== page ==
I lost my daughter…

Dear Dr. Neimeyer,

I lost my  daughter, a 12-year-old, Melissa three weeks ago today. Earlier this summer she was diagnosed with a rare autoimmune disorder but was in good health—at least we thought. But when she got her first treatment, within a week she was in the CVICU and then we had to make the heart-wrenching decision to take her off the machines two weeks later, because her heart was severely damaged. My question is this: I have read about the steps of grieving, but I am so all over the place. I feel guilty, like I failed her as a Mom.  I’m sad, and have difficulty eating and sleeping. Is this normal for sudden loss and since it just happened? I do not even know what to do or how to grieve.  I’m just so confused!

Felicia

Dear Felicia,

First, throw out everything you’ve read about “the steps of grieving.”  Your steps will be your own, not the idealized progression that begins with denial, advances to bargaining, shifts to anger, collapses into depression, and then progresses toward acceptance.  As you say, you “are all over the place,” and the map you might draw of your grief journey will surely contain many strong emotions (like guilt, but also yearning, anxiety, despair, and more), all in a confusing and unstable tumult of feelings.  Your world has been violated, your daughter tragically taken from you, and all others who love her.  Profound grief is an appropriate response to such a loss.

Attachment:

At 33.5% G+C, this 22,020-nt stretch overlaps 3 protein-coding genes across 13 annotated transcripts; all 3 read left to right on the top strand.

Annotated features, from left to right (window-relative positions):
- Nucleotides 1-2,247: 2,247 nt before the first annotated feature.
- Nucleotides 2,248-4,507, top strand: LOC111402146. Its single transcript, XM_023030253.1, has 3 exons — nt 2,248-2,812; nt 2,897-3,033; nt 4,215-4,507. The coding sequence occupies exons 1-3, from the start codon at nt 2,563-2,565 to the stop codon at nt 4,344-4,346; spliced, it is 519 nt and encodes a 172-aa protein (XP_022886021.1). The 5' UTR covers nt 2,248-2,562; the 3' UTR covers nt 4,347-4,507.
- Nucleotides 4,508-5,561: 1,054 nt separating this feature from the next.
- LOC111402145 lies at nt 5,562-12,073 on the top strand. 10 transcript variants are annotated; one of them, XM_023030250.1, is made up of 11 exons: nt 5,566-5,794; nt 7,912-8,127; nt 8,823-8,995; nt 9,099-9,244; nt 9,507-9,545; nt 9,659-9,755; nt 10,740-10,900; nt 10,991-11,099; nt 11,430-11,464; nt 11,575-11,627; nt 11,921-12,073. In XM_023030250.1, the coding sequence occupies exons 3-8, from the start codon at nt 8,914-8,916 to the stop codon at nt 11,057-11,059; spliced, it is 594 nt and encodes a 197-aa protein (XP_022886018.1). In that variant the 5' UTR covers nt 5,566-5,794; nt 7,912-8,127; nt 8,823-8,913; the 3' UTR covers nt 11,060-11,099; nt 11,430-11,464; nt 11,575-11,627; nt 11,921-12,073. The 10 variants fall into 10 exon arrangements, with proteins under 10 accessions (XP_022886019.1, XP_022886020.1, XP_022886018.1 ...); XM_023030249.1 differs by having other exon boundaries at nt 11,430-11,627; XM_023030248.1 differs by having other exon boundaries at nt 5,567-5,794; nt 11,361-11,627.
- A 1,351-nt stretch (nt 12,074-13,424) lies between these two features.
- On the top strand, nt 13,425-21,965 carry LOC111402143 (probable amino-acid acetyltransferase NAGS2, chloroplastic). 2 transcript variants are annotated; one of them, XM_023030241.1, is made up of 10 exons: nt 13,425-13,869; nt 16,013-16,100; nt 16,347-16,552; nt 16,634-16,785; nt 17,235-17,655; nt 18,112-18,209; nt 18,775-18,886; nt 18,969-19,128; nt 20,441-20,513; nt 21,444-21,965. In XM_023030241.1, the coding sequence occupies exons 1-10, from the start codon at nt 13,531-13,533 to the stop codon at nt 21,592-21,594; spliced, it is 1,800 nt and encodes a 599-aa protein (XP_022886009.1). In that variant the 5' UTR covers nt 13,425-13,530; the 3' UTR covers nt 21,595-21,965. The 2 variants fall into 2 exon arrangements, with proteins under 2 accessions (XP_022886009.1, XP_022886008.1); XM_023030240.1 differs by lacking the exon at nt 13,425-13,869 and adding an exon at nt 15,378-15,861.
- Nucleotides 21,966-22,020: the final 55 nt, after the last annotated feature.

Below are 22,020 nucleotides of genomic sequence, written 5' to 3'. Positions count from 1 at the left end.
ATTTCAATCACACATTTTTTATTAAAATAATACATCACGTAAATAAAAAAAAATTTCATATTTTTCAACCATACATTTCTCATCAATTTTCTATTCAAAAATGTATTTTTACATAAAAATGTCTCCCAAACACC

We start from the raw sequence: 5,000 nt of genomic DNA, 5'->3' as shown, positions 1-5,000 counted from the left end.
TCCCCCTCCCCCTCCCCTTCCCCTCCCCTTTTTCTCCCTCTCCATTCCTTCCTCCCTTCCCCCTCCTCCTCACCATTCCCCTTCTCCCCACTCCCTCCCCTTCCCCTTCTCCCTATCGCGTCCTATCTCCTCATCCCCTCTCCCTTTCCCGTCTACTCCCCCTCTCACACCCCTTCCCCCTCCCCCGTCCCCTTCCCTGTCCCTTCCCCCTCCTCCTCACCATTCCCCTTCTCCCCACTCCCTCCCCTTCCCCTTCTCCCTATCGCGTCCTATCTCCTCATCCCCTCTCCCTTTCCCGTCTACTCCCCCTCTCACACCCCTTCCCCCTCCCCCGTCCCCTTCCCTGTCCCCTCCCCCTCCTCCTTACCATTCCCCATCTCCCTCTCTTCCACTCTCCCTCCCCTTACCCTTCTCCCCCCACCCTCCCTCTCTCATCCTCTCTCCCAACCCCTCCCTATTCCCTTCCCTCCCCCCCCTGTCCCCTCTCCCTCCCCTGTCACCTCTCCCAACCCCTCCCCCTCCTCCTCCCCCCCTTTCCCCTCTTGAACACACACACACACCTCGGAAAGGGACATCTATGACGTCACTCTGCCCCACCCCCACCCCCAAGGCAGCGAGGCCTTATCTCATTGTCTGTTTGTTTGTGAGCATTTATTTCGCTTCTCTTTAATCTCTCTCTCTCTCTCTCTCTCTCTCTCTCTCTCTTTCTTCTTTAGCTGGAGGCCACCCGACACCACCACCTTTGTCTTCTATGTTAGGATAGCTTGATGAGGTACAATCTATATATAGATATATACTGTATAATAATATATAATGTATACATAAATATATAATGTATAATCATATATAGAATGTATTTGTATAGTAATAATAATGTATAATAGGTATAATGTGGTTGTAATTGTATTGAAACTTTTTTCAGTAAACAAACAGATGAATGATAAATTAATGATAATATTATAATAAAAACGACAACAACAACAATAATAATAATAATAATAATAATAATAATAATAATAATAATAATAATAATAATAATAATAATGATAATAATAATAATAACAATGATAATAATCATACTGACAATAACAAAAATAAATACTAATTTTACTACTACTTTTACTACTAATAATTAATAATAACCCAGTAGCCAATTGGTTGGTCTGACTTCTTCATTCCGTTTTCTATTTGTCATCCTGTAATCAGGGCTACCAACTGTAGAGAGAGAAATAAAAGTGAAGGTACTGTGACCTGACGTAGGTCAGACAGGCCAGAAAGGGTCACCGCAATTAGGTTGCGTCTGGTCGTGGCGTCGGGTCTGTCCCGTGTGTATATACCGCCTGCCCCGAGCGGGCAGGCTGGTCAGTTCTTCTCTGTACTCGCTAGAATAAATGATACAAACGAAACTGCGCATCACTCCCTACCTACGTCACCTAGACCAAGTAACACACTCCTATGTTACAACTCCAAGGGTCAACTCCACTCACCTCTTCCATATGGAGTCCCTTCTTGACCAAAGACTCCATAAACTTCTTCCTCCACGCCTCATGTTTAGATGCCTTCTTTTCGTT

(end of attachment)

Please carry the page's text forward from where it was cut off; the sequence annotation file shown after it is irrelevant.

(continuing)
So the immediate question is what you need now to weather this hurricane-force storm of anguish.  To begin with, very basic self-care may be an early priority:  eating even when you don’t feel like it, getting some temporary help from your doctor to get some restorative nightly sleep, striving to find your way back to basic routines.  In addition, many parents in the throes of anguish over losing a child find solace in one another’s company, as they wrestle with similar questions and feelings, and seek the companionship of the only people who really “get it”—one another.  Groups like The Compassionate Friends, Bereaved Parents of the USA, and similar mutual support groups that can be found readily on the Internet can provide a great deal of tangible assistance and information that can reduce the confusion and sense of aloneness that mothers and fathers contending with this uniquely hard loss face.  And if you find after some months that you seem to be heading in the wrong direction, in the sense of falling apart rather than gradually pulling yourself together, or if family relationships begin to suffer serious damage as a result of different ways of coping, then these same bereaved parents are often a good source of referral information to mental health professionals who can help you with the hard challenges of making sense of this tragedy and your life in its aftermath.

Above all, remember that you did not rob Melissa of the life she deserved; a rare and random medical condition did that.  Your task now is to carry on for your family and for her, keeping her close in a heart that mends and enlarges to contain both life and loss, while still making a place for her.

Dr. Neimeyer

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